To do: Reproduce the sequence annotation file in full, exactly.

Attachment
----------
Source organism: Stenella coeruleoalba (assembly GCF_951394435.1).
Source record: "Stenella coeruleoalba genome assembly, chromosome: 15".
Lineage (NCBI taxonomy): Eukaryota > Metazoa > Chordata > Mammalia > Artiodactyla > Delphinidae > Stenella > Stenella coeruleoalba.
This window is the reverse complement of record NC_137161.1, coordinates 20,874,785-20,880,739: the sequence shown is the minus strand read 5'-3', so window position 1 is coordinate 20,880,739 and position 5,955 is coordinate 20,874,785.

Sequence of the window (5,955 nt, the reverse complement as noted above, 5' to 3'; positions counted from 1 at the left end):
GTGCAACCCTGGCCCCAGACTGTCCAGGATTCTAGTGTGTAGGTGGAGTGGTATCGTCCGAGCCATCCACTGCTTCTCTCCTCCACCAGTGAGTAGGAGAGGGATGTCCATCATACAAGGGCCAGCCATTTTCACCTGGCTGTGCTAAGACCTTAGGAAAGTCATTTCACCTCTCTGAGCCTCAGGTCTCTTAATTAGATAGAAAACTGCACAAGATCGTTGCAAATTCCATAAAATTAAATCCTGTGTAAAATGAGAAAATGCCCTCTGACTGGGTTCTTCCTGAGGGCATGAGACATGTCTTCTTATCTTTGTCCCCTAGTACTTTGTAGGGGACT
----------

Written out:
Source organism: Stenella coeruleoalba (assembly GCF_951394435.1).
Source record: "Stenella coeruleoalba genome assembly, chromosome: 15".
Lineage (NCBI taxonomy): Eukaryota > Metazoa > Chordata > Mammalia > Artiodactyla > Delphinidae > Stenella > Stenella coeruleoalba.
This window is the reverse complement of record NC_137161.1, coordinates 20,874,785-20,880,739: the sequence shown is the minus strand read 5'-3', so window position 1 is coordinate 20,880,739 and position 5,955 is coordinate 20,874,785.

Sequence of the window (5,955 nt, the reverse complement as noted above, 5' to 3'; positions counted from 1 at the left end):
GTGCAACCCTGGCCCCAGACTGTCCAGGATTCTAGTGTGTAGGTGGAGTGGTATCGTCCGAGCCATCCACTGCTTCTCTCCTCCACCAGTGAGTAGGAGAGGGATGTCCATCATACAAGGGCCAGCCATTTTCACCTGGCTGTGCTAAGACCTTAGGAAAGTCATTTCACCTCTCTGAGCCTCAGGTCTCTTAATTAGATAGAAAACTGCACAAGATCGTTGCAAATTCCATAAAATTAAATCCTGTGTAAAATGAGAAAATGCCCTCTGACTGGGTTCTTCCTGAGGGCATGAGACATGTCTTCTTATCTTTGTCCCCTAGTACTTTGTAGGGGACT